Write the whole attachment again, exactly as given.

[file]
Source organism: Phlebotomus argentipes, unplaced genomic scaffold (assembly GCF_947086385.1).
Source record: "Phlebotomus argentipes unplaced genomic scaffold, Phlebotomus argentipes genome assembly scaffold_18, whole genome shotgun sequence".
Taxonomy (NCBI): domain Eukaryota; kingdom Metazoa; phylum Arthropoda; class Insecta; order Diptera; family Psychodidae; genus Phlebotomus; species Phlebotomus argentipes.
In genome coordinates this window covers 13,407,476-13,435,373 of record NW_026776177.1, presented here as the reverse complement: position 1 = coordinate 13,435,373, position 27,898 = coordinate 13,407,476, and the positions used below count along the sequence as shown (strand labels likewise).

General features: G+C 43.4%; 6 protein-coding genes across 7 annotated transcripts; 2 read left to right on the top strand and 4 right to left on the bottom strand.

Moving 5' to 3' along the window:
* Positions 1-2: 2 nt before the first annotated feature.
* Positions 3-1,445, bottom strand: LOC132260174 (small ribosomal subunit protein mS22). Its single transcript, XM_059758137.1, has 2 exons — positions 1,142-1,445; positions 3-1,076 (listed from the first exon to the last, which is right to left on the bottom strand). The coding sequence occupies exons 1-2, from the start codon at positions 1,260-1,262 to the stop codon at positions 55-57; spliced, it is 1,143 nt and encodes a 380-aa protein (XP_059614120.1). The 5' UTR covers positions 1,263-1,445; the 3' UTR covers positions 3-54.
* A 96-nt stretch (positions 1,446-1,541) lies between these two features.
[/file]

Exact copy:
Source organism: Phlebotomus argentipes, unplaced genomic scaffold (assembly GCF_947086385.1).
Source record: "Phlebotomus argentipes unplaced genomic scaffold, Phlebotomus argentipes genome assembly scaffold_18, whole genome shotgun sequence".
Taxonomy (NCBI): domain Eukaryota; kingdom Metazoa; phylum Arthropoda; class Insecta; order Diptera; family Psychodidae; genus Phlebotomus; species Phlebotomus argentipes.
In genome coordinates this window covers 13,407,476-13,435,373 of record NW_026776177.1, presented here as the reverse complement: position 1 = coordinate 13,435,373, position 27,898 = coordinate 13,407,476, and the positions used below count along the sequence as shown (strand labels likewise).

General features: G+C 43.4%; 6 protein-coding genes across 7 annotated transcripts; 2 read left to right on the top strand and 4 right to left on the bottom strand.

Moving 5' to 3' along the window:
* Positions 1-2: 2 nt before the first annotated feature.
* Positions 3-1,445, bottom strand: LOC132260174 (small ribosomal subunit protein mS22). Its single transcript, XM_059758137.1, has 2 exons — positions 1,142-1,445; positions 3-1,076 (listed from the first exon to the last, which is right to left on the bottom strand). The coding sequence occupies exons 1-2, from the start codon at positions 1,260-1,262 to the stop codon at positions 55-57; spliced, it is 1,143 nt and encodes a 380-aa protein (XP_059614120.1). The 5' UTR covers positions 1,263-1,445; the 3' UTR covers positions 3-54.
* A 96-nt stretch (positions 1,446-1,541) lies between these two features.